Archive for November, 2010

Watering Part 2

Just thought I’d let you know that the evaporation this last two days in Perth has been over 11 mm.  Not your average 8-10 mm. So if things are looking a bit stressed you know why!

On that note I thought I’d better quickly convey a couple of concepts.

Commercial growers water for maximum production and growth.  Their aim is to never stress their plants or make them work to get water – or food. Except in certain special circumstances.  As home gardeners, under the current imposed watering regimes we are being asked to water for survival at best.  So unless we can get additional water to our plants somehow, they are going to look yukky.  Of course many WA natives do go dormant and look pretty awful in summer anyway – its only us who try to entice them into growing when they normally wouldn’t.

So between the commercial type regime and our currently imposed survival regime there is a continuum of watering.  And a continuum of what your plants might look like over summer.  Just something to bear in mind.  If you have fruit trees, though, or a vege patch, you may want something a bit better than survival.  At the moment my citrus have fruit on, they are sizing up.  If my trees get stressed they will drop their fruit in response.  So they get extra.  Citrus are surface rooting and so they stress easily because the roots are in the top 15-30 cm of soil that has the most fluctuation in water content.  A reasonable size citrus tree can easily require 30 L water a day in summer.

Just one more concept for today.  The wetted zone.  No, not that one :-).  Get your minds out of the gutter!

If you are using drip irrigation – or even subsurface (more on the problems of subsurface in another blog) , you need to think about how much of the root zone of your plant is wetted.  Since water doesn’t move laterally in sand, the chances are that if you have, say 2-3 drippers around a decent sized plant, you may be only watering a fraction of the root zone.  Maybe half or a third.  Now that is sort of OK.  Plants adapt and most of the roots will head for that wetted area.  BUT it doesn’t alter the water requirements of your plant.  So if your canopy area is 4 square metres the water requirement for that whole 4 square metres has to be delivered to the area that the drippers are wetting.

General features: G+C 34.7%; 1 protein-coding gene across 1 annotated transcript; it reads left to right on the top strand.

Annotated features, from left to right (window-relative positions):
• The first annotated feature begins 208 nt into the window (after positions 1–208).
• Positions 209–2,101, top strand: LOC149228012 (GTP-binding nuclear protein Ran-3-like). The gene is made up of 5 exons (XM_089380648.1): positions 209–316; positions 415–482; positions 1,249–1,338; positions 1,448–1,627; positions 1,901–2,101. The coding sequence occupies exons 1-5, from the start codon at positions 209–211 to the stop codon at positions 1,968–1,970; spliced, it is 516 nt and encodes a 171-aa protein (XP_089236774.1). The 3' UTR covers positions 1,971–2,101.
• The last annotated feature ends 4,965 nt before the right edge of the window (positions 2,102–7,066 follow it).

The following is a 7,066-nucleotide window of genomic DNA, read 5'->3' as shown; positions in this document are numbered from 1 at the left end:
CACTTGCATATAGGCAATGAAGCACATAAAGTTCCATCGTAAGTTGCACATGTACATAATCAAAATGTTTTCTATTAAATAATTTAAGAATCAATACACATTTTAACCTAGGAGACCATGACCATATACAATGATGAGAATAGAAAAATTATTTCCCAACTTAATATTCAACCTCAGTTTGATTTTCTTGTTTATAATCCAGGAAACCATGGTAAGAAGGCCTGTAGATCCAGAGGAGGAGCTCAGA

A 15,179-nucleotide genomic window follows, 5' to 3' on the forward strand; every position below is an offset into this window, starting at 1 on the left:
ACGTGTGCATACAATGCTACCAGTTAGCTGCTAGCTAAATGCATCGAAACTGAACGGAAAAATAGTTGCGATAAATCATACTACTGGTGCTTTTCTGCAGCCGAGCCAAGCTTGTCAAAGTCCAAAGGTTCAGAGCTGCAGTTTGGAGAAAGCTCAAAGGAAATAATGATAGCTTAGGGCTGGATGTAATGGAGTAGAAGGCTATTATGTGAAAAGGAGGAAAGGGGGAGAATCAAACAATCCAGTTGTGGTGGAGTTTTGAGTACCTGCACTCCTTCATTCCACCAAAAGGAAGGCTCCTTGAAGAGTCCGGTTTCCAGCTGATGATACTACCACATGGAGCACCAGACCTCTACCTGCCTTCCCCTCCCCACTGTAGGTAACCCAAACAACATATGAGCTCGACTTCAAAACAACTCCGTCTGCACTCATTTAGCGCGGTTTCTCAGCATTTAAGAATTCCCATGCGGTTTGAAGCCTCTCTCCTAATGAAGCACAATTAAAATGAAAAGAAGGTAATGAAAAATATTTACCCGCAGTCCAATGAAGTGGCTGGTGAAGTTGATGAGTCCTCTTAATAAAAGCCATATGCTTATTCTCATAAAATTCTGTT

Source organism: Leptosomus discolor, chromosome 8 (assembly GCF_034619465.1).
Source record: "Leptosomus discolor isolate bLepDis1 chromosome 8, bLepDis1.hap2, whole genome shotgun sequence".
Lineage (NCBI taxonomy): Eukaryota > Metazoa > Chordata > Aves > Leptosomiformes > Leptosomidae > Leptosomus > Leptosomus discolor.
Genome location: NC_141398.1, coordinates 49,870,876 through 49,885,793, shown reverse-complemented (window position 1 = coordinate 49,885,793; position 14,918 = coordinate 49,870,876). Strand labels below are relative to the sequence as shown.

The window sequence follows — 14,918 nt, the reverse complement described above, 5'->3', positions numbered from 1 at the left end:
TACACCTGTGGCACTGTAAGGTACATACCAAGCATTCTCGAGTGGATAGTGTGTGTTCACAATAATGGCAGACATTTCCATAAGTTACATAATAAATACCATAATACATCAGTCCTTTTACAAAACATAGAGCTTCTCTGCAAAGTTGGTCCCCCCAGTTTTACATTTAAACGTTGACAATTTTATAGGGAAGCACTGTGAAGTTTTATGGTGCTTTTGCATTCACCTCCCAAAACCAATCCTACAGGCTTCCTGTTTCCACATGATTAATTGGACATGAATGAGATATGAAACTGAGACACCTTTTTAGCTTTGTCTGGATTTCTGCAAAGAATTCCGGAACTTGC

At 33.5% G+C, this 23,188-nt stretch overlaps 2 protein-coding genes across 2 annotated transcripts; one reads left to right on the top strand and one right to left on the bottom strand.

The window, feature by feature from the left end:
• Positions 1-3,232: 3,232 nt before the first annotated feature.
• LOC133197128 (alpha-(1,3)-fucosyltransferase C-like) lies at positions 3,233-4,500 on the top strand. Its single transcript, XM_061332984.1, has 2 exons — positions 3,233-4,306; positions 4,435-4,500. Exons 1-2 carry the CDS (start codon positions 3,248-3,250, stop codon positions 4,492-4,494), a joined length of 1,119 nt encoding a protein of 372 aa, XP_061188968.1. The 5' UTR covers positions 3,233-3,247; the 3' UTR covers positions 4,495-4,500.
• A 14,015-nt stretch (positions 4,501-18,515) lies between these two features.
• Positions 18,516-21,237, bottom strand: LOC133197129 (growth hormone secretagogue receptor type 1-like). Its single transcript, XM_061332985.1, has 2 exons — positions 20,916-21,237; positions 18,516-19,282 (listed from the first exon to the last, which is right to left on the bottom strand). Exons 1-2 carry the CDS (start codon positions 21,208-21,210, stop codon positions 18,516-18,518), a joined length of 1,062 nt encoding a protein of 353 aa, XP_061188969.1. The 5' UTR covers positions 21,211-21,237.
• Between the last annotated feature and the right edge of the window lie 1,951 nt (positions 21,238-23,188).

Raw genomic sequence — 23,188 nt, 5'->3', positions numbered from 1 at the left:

In the case of my hypothetical lemon tree, that mean my 30 L of water has to be delivered through the 3 emitters around it.  That means 10 L per emitter.  And I’d prefer to see that in at least 2 doses of 5 L each – morning and evening.

If your emitters are drippers that give out 4 L an hour then you are going to have to have them on for over an hour twice a day to put out that amount of water since each dripper will need to put out 5 L of water.

Needless to say drippers aren’t the best way of watering citrus – low level (under tree) sprinklers are much better.  They wet the whole area and they put out much more water so they don’t need to be on as long.


Read Full Post »

Watering – Part 1

Since summer is upon us it’s probably a good time to talk about watering.

Watering is one of the hardest things to get your head around.  And on un-amended sand its hard to get right without constantly either under or overdoing it.  There are so many variables to think about.

I’m going to start with un-amended sand which is the worst case scenario.  Then we can talk about what happens when you add clays and/or compost.